As downsizing means saying goodbye to more and more things, whether through sales, donations, or simply being thrown away. I wanted to address a hobby of mine that I’m unwilling to give up. My challenge has become how to reduce the size and weight of all the components that I need so they will fit in our new life. And, that is what I want to address today.
I have been a photographer since the tenth grade. I was on the yearbook staff and we had no one to take pictures of all the events that happen around the school, so I decided to give it a try. I had no idea how to operate a 35mm camera but I pulled out the old family Argus with its giant flash with replaceable bulbs the size of a fig and worked my way through my mom’s photography textbook. I was instantly hooked!
I eagerly blinded large groups of people with that flash while I shot pep rallies and other events. I became so obsessed my parents bought me a Canon AE-1 for Christmas and my brother gave me some of his older lenses. They also signed me up for a photography course at the local community college. From there, I went on to shoot for the yearbook, the school newspaper and occasionally the local paper for the rest of the time I was in high school. I would also save up my lunch money all week then go buy rolls of film just so I could go shoot. I was in love and I have held on to my AE-1 and all my lenses even though I haven’t shot on film for many years.
I switched to digital and got a DSLR. I’ve been a Canon shooter all these years, but the cameras and lenses have grown absurdly big and heavy. Carrying my camera on trips was literally a pain in the neck and sometimes it stayed behind in the hotel because I simply didn’t want to bother with it. Not to mention that I found myself having to dig through menus to set basic functions on the camera, leaving me feeling like I was fighting the camera to take a picture. I resigned myself to leaving some functions set to auto just to cut down on having to find the right menu and the number of pictures I took that I was happy with decreased sharply. For someone who had been taking pictures for thirty-plus years it was deeply frustrating. But, I continued on the same path because I had sunk so much money into the camera and lenses and I couldn’t find an attractive alternative.
Then, quite by accident, I became aware of Fujifilm in 2015 when I saw a photographer rave about his Fujifilm X-T1 in a YouTube video. Intrigued by what I saw, I visited my local camera store and spent some time playing with one. It was MUCH smaller and lighter than my Canon, though it felt incredibly solid in my hands. It felt almost exactly like my beloved Canon AE-1. In fact, it’s close to the same size. Looking at the specs I learned that the camera and kit lens together weighed less than my Canon 7D body alone and only slightly more than my Canon lens alone. And, being mirrorless, you see exactly what your picture will look like through the electronic viewfinder. But, the feature that made me fall in head over heels in love was that all the exposure settings, except for the aperture, were on dials on top of the camera body. The aperture setting was inside the viewfinder, but it could be set using the aperture ring on the lens. (Some of the Fuji lenses actually have an old style aperture ring) I instantly knew all my settings simply by glancing down at the top of the camera. I wouldn’t have to fight the camera!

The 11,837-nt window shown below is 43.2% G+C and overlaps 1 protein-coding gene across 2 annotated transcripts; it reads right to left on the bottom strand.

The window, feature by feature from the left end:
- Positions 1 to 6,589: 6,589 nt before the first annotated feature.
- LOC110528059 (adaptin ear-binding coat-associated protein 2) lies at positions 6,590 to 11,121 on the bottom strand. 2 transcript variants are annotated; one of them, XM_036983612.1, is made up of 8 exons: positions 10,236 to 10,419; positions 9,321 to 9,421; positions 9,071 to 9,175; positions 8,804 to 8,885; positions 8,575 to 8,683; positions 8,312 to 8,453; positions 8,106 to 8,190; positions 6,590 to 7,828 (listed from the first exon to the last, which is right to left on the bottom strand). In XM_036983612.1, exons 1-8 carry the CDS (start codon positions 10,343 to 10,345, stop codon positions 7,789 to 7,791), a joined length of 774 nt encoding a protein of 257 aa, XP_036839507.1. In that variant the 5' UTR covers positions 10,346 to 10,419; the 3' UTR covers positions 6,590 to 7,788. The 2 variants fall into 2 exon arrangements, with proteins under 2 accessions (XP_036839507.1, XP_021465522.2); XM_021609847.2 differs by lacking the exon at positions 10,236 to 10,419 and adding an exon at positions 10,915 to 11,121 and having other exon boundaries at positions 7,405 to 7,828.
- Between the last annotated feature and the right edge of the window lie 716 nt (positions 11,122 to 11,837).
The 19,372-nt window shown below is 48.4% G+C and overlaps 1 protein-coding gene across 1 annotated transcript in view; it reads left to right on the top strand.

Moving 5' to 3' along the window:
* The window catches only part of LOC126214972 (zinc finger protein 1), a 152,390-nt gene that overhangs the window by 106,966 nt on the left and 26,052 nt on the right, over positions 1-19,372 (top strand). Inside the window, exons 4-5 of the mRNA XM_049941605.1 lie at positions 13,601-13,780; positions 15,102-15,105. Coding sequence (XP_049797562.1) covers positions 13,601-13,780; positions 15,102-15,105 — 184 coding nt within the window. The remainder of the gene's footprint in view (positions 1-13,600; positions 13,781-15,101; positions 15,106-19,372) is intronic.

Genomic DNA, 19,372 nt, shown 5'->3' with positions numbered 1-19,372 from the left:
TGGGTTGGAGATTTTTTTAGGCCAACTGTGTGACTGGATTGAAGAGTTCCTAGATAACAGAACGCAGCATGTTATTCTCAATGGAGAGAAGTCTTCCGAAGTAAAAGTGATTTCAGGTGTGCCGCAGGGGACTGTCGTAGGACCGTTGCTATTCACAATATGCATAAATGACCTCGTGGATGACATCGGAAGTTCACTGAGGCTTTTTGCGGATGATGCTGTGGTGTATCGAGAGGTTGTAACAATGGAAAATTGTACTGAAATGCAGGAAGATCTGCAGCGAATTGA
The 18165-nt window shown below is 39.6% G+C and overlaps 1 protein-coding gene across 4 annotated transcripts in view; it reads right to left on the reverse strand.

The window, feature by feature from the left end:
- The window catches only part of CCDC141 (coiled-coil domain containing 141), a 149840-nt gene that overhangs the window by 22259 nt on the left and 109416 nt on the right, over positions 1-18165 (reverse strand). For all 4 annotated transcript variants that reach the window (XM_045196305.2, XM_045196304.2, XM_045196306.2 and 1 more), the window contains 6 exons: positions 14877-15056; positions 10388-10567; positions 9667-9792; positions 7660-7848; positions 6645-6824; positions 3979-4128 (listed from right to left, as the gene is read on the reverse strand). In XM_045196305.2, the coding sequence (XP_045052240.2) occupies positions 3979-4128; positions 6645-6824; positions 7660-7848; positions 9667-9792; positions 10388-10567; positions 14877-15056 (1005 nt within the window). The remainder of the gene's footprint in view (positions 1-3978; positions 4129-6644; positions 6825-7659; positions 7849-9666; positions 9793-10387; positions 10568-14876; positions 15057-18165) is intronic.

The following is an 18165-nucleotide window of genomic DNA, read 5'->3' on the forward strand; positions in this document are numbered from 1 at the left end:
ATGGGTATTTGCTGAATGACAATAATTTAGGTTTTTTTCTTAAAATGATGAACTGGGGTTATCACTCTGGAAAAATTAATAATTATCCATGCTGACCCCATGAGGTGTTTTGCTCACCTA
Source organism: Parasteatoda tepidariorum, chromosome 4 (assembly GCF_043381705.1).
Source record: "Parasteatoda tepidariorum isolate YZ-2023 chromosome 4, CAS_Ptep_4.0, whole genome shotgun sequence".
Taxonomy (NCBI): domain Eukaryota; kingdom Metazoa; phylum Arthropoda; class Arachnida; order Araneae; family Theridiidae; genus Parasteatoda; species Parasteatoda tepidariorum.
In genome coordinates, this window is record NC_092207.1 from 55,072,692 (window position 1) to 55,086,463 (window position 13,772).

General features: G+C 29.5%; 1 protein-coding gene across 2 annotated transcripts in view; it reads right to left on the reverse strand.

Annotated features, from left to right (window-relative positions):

It took some time, but I eventually bought the X-T2 and the 18-55mm “kit lens” and I am utterly and completely in love with my camera again! Since I’ve had it I’ve shot every picture using manual settings because the camera is so encouraging. And, I need to qualify the term “kit lens”. It usually refers to a lens that’s mostly plastic and not particularly good. However, Fujifilm apparently didn’t get that memo. The 18-55mm has a metal body and is a very, very good lens. I am constantly amazed at how sharp my images are and how little work I have to do to fix lens problems on my computer. I find myself shooting things I never tried in the past like shooting pictures of the Milky Way, and best of all, I look forward to carrying my camera with me.
Of course I purchased a second lens, a 14mm wide angle lens with a wide aperture an old style aperture ring AND depth of field markings above the focus ring. It looks like an update of my old Canon FD lens. And, speaking of my FD lens from the seventies. I was able to purchase a $20 adapter to attach my old Canon lenses to my Fuji camera. They are completely manual, but Fuji has a very good system for manually focus called “focus peaking”. It outlines your subject in white (or red, in my case) when it’s in focus. So I expanded my range of lens for $20! It’s not a permanent solution because digital tends to show the shortcomings of the old lenses, but it sure has come in handy when I needed a telephoto lens or risked losing a photo opportunity.
So, what does this do for me in terms of downsizing? Here are some numbers:
|Canon 7D||5.5”x4.4”x2.9”||32.2 oz|
|Canon EF-S 17-85mm lens||3.1” x 3.6”||16.75 oz|
|Tamron 17-300mm||3.02” x 4.6”||15.34 oz|
|Fujifilm X-T2||5.24” x 3.62” x 1.93”||17.88 oz|
|Fujinon 18-55mm||2.56” x 2.8”||10.6 oz|
|Fujinon 14mm||2.6” x 2.3”||8.3 oz|
The Fuji kit is over almost two pounds lighter, and that makes a big difference when you carry it around!
So, I sold my Canon gear and I also my heavy Manfrotto tripod which I replaced with a carbon fiber tripod that is two pounds lighter without sacrificing height. It also folds down much smaller, making it easier to bring along. And, that is really the key point of all the changes I’ve made. By making everything smaller and lighter I’ve made it less of a pain to bring along which increases my opportunity to shoot.